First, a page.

The authors' explanation is probably too simplistic, and many issues and questions remain. (1) Different challenges—for example, pulmonary versus extrapulmonary—might give different results. (2) There is emerging evidence that more prolonged hypoxia can affect many processes, for example, mitochondrial function, and such complicated metabolic changes may be important and need to be examined [10]. (3) We don't know the mechanism of increased extracellular adenosine. (4) Lung injury may relate to tachypnoea and tidal volume, and these have not been measured. (5) In sampling arterial oxygen 15 minutes after removal from the hyperoxia, we do not know whether the animals were exposed to excessive PaO2 levels or whether the degree of lung injury prevented the animals from having excessive PaO2 levels. In other words, although the animals were given 100% oxygen, they may not have had an elevated PaO2 (the lung injury may have prevented oxygenation of the blood). This issue is critically important, as the use of high-percentage inspired oxygen simply to achieve a normal PaO2 is much more akin to clinical practice.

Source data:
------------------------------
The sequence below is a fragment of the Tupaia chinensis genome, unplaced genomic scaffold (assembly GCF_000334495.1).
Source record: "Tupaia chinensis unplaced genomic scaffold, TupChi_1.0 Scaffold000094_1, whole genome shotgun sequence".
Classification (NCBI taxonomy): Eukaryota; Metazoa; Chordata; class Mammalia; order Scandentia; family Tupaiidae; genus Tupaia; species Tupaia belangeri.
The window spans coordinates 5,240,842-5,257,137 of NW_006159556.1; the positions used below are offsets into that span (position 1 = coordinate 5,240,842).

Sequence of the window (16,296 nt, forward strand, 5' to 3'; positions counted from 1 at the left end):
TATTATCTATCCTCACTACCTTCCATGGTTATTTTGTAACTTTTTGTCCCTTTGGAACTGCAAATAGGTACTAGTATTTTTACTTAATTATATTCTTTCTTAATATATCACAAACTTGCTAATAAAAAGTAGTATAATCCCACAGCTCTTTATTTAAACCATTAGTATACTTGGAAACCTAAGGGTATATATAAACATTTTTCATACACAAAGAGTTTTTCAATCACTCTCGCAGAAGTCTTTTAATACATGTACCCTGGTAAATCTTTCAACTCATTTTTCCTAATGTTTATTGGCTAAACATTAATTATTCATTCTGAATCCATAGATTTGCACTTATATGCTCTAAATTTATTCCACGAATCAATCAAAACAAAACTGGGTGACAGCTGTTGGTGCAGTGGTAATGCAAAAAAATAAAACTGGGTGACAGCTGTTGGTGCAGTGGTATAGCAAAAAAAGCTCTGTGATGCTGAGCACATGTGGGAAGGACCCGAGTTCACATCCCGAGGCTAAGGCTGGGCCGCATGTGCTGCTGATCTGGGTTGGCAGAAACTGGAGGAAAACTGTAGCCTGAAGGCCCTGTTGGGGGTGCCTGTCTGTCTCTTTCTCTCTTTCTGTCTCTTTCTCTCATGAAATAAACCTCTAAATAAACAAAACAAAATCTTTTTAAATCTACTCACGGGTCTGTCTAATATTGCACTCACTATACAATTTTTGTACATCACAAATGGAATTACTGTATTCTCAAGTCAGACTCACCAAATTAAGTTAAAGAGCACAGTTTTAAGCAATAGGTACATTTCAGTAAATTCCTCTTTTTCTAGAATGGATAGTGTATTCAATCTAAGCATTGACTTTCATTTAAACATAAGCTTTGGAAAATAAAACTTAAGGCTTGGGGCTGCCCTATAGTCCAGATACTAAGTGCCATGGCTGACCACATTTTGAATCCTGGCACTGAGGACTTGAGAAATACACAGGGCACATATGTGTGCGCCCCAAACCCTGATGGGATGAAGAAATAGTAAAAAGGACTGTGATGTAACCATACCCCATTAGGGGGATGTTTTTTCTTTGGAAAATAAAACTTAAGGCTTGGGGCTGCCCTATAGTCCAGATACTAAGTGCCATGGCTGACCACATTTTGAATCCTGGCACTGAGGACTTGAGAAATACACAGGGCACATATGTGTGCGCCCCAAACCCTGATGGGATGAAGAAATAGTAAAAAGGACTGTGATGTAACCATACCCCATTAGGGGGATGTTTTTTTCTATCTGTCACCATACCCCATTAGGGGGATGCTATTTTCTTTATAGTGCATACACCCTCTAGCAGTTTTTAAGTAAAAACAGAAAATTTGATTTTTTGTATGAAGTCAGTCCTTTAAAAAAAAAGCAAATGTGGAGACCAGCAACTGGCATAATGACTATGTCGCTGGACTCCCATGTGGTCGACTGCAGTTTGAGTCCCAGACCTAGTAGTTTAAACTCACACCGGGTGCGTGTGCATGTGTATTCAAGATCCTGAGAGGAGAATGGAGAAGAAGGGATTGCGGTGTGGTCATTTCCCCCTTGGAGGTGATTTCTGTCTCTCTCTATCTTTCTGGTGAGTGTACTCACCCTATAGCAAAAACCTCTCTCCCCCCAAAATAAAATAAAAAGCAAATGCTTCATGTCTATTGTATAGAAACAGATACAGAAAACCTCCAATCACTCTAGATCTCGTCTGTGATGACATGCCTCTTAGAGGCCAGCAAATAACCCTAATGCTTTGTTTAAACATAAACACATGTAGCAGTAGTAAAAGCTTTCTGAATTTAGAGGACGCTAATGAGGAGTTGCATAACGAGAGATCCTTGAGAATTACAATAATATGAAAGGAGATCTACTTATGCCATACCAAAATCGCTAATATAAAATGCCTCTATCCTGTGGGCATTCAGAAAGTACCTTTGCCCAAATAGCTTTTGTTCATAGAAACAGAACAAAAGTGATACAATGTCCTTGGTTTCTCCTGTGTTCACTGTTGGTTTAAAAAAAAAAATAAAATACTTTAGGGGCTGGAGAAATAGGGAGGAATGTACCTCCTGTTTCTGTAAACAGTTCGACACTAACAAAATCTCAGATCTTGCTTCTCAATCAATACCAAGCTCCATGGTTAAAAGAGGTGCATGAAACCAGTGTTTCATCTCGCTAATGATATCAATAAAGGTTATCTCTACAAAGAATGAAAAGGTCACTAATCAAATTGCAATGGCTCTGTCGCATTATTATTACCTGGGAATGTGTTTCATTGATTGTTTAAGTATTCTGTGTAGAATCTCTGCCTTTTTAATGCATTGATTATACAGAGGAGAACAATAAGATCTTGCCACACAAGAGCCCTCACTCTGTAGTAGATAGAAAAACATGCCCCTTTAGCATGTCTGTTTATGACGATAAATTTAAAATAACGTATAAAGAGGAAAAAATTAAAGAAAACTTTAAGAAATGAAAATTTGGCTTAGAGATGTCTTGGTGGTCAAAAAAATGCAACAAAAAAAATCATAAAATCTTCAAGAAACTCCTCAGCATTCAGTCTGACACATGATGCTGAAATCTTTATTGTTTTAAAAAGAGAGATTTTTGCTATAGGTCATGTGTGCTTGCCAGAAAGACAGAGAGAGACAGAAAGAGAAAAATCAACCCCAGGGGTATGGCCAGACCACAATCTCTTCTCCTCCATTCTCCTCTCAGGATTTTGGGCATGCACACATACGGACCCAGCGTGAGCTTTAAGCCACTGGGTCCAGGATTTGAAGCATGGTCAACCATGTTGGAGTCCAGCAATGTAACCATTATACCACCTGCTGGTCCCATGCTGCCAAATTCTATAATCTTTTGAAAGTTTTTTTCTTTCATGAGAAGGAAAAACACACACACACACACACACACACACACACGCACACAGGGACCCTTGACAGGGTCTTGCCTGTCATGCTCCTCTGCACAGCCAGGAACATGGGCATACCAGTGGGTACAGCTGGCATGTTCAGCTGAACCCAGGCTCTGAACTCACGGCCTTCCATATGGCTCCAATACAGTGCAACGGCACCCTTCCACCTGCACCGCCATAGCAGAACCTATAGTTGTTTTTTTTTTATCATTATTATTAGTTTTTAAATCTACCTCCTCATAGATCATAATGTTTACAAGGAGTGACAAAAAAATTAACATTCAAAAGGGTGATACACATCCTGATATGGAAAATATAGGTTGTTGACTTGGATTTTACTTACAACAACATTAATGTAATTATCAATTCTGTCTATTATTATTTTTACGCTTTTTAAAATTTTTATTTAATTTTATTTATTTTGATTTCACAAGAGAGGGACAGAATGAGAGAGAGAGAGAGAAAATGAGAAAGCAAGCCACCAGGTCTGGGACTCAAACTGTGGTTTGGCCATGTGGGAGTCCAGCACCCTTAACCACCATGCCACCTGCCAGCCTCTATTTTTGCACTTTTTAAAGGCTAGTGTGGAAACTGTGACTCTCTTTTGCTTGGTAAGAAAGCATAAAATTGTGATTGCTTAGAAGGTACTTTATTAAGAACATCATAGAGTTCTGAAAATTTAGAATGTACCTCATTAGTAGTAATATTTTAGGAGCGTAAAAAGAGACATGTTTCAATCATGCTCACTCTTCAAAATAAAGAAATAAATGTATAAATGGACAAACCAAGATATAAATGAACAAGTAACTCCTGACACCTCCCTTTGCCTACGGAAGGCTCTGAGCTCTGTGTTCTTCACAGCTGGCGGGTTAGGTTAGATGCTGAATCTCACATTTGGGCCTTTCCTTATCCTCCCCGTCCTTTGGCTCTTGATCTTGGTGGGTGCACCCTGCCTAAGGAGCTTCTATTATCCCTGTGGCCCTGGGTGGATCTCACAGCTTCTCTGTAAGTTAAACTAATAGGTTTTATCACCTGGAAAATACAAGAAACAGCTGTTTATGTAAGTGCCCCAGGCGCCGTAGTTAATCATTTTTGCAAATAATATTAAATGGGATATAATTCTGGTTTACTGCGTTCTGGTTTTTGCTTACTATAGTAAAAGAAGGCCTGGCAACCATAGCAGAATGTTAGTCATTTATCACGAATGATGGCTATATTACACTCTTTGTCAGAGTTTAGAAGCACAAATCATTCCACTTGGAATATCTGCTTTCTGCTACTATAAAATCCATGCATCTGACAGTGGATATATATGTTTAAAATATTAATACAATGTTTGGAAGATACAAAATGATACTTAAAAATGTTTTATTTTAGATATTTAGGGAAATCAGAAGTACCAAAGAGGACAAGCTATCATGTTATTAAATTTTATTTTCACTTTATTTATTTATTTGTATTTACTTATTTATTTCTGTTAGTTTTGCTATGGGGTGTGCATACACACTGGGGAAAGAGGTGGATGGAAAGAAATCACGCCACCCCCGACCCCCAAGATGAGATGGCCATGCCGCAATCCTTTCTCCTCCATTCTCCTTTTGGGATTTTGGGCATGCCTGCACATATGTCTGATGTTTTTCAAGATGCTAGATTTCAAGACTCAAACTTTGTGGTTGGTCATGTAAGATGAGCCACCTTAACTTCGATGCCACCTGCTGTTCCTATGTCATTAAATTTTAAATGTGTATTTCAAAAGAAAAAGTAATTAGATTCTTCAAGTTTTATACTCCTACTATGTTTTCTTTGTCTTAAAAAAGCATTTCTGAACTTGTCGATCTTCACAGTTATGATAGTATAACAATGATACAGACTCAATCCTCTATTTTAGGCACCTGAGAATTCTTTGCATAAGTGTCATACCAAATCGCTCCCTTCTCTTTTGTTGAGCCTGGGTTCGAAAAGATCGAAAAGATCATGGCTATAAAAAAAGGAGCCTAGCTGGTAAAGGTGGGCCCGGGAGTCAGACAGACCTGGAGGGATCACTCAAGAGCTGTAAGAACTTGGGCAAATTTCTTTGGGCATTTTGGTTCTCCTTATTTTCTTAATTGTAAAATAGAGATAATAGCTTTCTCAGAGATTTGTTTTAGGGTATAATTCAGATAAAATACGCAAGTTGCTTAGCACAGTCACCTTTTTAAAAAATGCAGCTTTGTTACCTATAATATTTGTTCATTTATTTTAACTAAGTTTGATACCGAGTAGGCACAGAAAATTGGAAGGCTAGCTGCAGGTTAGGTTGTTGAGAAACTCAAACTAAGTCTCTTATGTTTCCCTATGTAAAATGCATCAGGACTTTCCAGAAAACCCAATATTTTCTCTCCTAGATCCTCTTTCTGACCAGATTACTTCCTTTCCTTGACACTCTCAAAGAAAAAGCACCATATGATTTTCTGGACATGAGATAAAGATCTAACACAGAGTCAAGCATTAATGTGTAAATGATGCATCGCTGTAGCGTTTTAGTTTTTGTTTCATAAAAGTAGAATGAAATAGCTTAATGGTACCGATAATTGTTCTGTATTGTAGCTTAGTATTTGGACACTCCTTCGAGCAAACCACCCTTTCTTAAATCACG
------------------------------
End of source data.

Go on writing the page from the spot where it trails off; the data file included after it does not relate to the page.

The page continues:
Refreshingly, though, this is a study that invites us to re-evaluate our perspectives. We know hypoxia can be bad, but is it as bad as hyperoxia? The scenario is all too familiar—the patient's lung injury has rendered the patient hypoxaemic, and the paramedics have started high-flow oxygen. In the emergency room the team are heartened to see the patient “pink up” and to hear the ominous sound of the saturation monitor abate. But, beware, is the team really in a comfort zone? Is the saturation monitor really now chirping happily with 100% oxygen saturations, or is this the harbinger of future problems as the PaO2 increases unnoticed? Should we have an additional set of alarm limits, hitherto unrecognised: those of high oxygen tensions? Should the monitors be alarming not only when arterial saturation is below 90% but also when it's above 98%? The study by Thiel et al. suggests that we urgently need to find out.

References